I have four cockerels marked for the pot; these are birds that I don't want to breed from, as either they're too small to breed useful dual purpose birds, or they're a tad too aggressive (one of the cockerels is particularly harsh on his siblings, even females).
The right time to dispatch chickens varies enormously. Purebreds like sussex take a very long time to develop flesh once they've grown all that bone; indeed, by the time light sussex have fleshed up, they can often be unpleasantly tough. By twelve months of age they're of a good table weight and meatiness, but they've had so many extra months of testosterone that putting them in the pot may mean either stewing or currying them.
Crossing purebreds is a good way to introduce hybrid vigour, which (depending on the cross) should shorten processing age. That's why a lot of people cross sussex to Indian game for table birds, of course adding the Indian's superior meatiness to the mix. The usual result is chicks that develop more quickly than either of the parent birds. More on hybrid vigour in a moment.
However in practice, I've found that Indian game are hard to breed from. If you run a purebred Indian rooster with sussex hens, you'll get a reasonable number of eggs, but you may have none fertile. Indian roosters, unless you get a leggy active one, sometimes have trouble treading more active hens. Conversely if you put the sussex rooster in with Indian game hens, you should get lovely fertile eggs, but due to the Indian's low egg output you won't get many of them. So for me, crossing layers to Indian game isn't the best way to produce useful birds.
In fact, I think purebreds are overrated generally, except in the sense that they allow the retention of genes that would be watered down (and out of existence) when crossing. For instance, I would never have been able to crossbreed using Malay game if I hadn't found some purebreds to begin with. But now that I have the Malay genes, do I have to continue using purebred Malays to produce my desired dual purpose birds?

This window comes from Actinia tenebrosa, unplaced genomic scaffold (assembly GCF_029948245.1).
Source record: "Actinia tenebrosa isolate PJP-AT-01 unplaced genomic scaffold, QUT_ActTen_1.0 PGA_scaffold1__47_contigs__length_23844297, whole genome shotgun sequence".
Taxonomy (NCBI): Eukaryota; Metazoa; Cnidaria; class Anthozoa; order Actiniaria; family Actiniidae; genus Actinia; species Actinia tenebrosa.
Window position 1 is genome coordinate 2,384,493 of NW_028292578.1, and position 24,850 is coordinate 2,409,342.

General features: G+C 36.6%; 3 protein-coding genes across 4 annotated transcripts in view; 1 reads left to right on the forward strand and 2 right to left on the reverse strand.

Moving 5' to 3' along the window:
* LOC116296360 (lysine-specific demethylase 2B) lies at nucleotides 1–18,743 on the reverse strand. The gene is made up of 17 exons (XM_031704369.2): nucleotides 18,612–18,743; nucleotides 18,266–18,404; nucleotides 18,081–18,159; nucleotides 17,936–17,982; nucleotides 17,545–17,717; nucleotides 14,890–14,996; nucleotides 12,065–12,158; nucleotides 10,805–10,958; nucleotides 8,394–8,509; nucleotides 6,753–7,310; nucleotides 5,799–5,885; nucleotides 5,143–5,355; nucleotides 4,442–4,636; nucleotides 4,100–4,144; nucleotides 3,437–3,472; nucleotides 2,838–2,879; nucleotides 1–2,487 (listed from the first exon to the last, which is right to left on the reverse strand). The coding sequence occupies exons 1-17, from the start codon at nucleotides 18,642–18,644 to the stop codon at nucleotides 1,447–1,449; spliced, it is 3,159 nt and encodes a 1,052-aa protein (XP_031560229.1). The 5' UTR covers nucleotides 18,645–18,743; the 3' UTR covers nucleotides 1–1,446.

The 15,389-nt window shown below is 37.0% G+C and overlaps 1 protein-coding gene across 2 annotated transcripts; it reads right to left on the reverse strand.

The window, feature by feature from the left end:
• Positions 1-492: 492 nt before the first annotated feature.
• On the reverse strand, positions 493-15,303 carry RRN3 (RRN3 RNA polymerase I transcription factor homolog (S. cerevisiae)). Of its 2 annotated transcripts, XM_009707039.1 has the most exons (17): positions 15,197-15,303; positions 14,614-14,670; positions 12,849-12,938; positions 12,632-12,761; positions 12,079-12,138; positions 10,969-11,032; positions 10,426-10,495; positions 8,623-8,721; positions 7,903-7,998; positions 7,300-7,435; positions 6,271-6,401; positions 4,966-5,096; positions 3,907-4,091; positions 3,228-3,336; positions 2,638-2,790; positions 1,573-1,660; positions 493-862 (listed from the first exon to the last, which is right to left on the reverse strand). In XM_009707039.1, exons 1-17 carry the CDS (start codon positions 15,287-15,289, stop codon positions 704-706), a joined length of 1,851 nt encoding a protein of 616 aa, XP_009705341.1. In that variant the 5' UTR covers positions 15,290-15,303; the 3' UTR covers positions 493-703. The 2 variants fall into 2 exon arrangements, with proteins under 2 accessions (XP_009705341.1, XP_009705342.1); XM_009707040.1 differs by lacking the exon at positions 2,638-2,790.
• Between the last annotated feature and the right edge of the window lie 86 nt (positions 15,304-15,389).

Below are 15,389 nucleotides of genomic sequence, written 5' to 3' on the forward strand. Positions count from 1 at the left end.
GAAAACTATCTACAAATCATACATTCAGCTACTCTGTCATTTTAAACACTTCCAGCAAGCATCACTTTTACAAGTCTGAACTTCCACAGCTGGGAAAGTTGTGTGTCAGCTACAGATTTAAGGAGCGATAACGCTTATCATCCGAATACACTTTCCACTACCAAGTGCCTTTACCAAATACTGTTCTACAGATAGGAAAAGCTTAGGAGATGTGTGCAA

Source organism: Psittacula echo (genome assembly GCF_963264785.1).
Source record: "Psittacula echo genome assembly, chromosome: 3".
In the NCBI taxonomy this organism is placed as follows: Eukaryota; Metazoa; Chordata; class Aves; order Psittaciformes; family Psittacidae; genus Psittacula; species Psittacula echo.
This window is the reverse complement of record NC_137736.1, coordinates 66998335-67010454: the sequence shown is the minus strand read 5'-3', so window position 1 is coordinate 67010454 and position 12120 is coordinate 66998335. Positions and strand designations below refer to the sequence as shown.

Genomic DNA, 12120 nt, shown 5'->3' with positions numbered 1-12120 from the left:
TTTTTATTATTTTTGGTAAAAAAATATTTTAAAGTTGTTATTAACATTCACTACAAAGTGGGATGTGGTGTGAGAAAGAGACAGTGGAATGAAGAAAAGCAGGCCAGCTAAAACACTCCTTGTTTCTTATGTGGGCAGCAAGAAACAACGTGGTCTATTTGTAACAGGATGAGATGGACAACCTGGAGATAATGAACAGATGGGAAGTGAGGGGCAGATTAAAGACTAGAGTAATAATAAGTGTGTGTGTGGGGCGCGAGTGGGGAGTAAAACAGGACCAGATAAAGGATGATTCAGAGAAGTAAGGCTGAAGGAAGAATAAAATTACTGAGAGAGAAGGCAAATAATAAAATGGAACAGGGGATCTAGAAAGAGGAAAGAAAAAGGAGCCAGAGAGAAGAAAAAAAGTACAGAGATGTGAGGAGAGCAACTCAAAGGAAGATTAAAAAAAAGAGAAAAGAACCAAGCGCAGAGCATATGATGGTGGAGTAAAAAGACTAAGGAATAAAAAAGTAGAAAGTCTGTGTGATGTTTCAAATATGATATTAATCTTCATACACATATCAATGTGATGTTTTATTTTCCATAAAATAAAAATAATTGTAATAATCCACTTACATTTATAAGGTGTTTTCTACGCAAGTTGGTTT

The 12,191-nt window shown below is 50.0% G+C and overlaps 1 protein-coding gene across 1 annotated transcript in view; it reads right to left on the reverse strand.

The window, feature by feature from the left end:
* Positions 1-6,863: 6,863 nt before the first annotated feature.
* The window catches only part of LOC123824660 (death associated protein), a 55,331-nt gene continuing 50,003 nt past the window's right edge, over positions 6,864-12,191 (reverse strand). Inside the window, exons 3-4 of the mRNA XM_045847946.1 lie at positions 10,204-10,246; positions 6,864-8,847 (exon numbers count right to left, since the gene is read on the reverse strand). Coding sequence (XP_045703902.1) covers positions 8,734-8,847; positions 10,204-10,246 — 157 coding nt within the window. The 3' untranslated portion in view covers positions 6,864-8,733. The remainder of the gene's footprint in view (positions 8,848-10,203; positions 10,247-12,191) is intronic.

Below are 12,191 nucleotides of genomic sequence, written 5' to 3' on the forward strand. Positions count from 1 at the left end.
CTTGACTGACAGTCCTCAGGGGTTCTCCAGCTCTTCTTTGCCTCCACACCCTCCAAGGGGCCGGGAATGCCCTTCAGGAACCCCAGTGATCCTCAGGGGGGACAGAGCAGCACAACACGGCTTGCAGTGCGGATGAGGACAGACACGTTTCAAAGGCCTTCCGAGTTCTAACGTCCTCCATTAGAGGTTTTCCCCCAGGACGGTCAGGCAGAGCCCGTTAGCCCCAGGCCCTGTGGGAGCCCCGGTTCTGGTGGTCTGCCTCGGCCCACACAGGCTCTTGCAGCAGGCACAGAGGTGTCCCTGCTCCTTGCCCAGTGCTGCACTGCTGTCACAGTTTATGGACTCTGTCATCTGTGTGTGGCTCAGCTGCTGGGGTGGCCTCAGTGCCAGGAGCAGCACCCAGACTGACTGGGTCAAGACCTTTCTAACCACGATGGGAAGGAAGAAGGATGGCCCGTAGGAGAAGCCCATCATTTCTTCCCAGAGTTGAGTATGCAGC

The answer is a resounding 'No!' Hybrid vigour isn't some magical product of crossing purebreds, but is rather the removal of 'inbreeding depression' that results from breeding pure strains. In this sense crossbreds already exhibit vigour. In other words, when you cross two crossbreds, you don't get increases in vigour between generations, because you start from that basis. Since the only improvements come from genes you introduce to the mix, you can focus on traits you want in the crossing, and without hybrid vigour (or the removal of inbreeding depression) to complicate the results, you can make a truer assessment of where your breeding style is heading. There is therefore no reason, when breeding for utility, to stick to purebreds at all, except when you want to introduce known (and predictable) characteristics, or to increase genetic variation to hopefully result in long term survival against disease.
For these reasons I don't plan to keep crossing purebred Malay game to leghorns or other layer types, but rather to start using some of the offspring as breeders in their own right. The offspring aren't perfect meat birds (as the sussex/Indian cross would be), but I can always bring in new blood of a breed that has the characteristics I want later on. Meanwhile I can keep the hens as layers while taking my time choosing the right table birds and breeding from the remaining roosters.